In terms of disaster movies, no year in film history can defeat 1997 for pure quantity - if suspect quality. We had Titanic, of course - yes, it's theoretically a disaster movie. We had Dante's Peak. And we also had Volcano, which was frighteningly similar to Dante's Peak in several ways - but not the score.
Alan Silvestri's 90s were disappointing in quite a few ways. Disappointing for the composer, who (despite never reaching his 80s brilliance) produced some very strong material that was more often than not wasted on unimpressive films – of especial note is a trio of critically panned action movies: Judge Dredd in 1995, Eraser in 1996 and now Volcano in 1997. The decade was also disappointing for the composer's fans, who were subjected to several less-than-score-friendly soundtrack releases – the godawful songs on the Judge Dredd CD especially are nothing less than disturbing.
Silvestri’s score happens to fit both these categories. The movie itself is an entertaining, but formulaic and at times laughably inaccurate flick, and, not for the first time either, Silvestri has stepped up and provided an above-average action-adventure score to accompany the physics-defying and rather artificial-looking flows of lava that devastate Los Angeles onscreen. At 29 minutes, the album is ridiculously short. Oddly enough, though, this short album serves the Volcano score very well.
The "Main Title" introduces a light, prancing little motif, hopelessly optimistic in its fluffy progressions on synthesizer accompanied by softly swirling and chopping strings. These Hans Zimmer-reminiscent string lines, hinted at in Eraser and first fully employed here (incidentally, eight years prior to Zimmer's first use of them in Batman Begins) have been used in several Silvestri scores since. A few low, ominous brass chords sometimes filter through, subtly showing us that something bad is going to happen to shake the happy world portrayed by this motif.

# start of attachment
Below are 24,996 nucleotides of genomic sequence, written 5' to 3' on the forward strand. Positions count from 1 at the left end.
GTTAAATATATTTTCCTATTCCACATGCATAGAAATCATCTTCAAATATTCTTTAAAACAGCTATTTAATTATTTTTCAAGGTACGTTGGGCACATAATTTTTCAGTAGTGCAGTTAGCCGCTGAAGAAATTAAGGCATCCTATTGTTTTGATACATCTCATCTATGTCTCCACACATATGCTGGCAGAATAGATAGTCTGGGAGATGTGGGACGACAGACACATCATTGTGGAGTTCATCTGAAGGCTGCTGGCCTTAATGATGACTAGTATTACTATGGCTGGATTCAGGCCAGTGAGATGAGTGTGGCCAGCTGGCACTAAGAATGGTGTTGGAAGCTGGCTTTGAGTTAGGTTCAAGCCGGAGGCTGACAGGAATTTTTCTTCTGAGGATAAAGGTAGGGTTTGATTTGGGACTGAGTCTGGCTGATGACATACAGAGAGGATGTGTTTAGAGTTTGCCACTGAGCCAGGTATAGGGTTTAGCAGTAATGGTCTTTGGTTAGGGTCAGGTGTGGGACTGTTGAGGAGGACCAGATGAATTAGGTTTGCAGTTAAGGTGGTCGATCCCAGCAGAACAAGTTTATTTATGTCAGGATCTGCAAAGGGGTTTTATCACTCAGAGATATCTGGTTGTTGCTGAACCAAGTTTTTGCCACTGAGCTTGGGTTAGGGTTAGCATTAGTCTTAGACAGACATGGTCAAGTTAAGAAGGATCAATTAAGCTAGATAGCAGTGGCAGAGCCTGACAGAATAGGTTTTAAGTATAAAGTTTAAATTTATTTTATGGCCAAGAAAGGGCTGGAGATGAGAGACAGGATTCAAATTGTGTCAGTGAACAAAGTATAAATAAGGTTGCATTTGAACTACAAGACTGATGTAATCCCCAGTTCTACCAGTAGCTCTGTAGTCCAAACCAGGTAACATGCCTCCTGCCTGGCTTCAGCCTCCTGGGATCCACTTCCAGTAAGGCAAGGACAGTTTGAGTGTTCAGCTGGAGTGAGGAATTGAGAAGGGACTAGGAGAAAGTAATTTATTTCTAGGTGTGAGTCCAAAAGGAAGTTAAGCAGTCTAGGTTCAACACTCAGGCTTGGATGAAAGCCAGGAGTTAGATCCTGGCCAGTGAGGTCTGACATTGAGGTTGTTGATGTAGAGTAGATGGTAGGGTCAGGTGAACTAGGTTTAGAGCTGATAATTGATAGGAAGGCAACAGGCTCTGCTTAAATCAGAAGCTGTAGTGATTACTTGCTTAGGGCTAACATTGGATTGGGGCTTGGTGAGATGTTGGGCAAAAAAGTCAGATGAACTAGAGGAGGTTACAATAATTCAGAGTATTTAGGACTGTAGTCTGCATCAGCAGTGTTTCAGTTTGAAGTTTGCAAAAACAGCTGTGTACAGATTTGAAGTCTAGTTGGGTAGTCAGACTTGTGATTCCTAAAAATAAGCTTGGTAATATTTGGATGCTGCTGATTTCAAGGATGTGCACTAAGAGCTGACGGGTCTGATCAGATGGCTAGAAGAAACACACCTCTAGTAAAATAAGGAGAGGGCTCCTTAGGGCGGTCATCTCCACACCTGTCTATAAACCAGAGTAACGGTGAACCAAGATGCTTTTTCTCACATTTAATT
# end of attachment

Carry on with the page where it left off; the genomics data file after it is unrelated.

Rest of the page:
"Miracle Mile" is more of a suspenseful track - though it carries over some of the plucked synthesizer effects from the previous track, they are now accompanied by low, James Horner-esque piano strikes. Towards the end, we are treated to the first taste of this album's entertaining action music. As per the Silvestri norm, it is brass- and percussion-dominated, accompanied by more chopping ostinati. An interesting choice here is the use of trilling and sliding horns - á la Elliot Goldenthal - which, in my opinion, very effectively paints a picture of the "roiling" lava.
The first of this album's two major themes is introduced at the beginning of "Tarnation" - it's an ominous motif representing the lava itself, played in the low ranges of the horns, very much in the style of Silvestri's own Predator. The rest of this theme is on-and-off action, some of the more deliberate sections hinting slightly at the film’s second theme. This idea, representing the humans who try and stop or channel the lava, is the album’s most memorable, heroic idea, and it is presented with determined grandeur at the end of the next track, “Teamwork”, accompanied by a synthetic choir.
The next two tracks, “Build a Wall” and “March of the Lava”, are where Silvestri really unpacks some above-average music and wonderful statements of theme for this distinctly below-average film. The latter track, especially, is a true highlight, in which both the lava theme and the heroic theme are given massive statements over ripping snare drum rhythms.
The short “Roark’s Missing” is reminiscent of the most melodramatic moments of Judge Dredd, offering yet another chorally-aided heroic-theme statement. “Cleansing Rain” then closes the album on a light, woodwind-and-strings note. It is rather interesting to consider how the synthetics that represented L.A., pre-eruption are replaced by a real orchestra post-eruption – and knowing Silvestri, this can only be a conscious choice.
In the end, Volcano doesn’t really leave a huge impression, not in the way that the monumental Judge Dredd did the first time I listened to it. In terms of complexity and variation of statements, Volcano’s heroic theme doesn’t stand up to that of Judge Dredd. But without a titular character (both Dredd and, theoretically, Eraser have one), the need for a big theme is diminished.
Because of its short length, Volcano never overstays its visit, and I am constantly surprised by how often I find myself listening to it. Perhaps it has something to do with the fact that, unlike both Judge Dredd and Eraser, the album contains little sound-effects-driven suspense or horror music.
Volcano is a surprisingly defining score in Silvestri’s career, and not only because of the introduction of the string ostinatos. I find the melodramatic, energetic Judge Dredd to be a forerunner of sorts of The Mummy Returns, while the contemporary Eraser is comparable to Tomb Raider: The Cradle of Life. Volcano, on the other hand, most closely resembles Van Helsing with its relentless rhythmic pounding and simple, brassy, memorable heroic theme. Followers of my reviews probably know by now how highly I regard Van Helsing, so perhaps that partially explains why this unjustly-overlooked score finds its way into my ears with such regularity. Simply put, Volcano is a pleasure, and not just a guilty one, for all fans of Alan Silvestri’s action music. Pity it’s so short.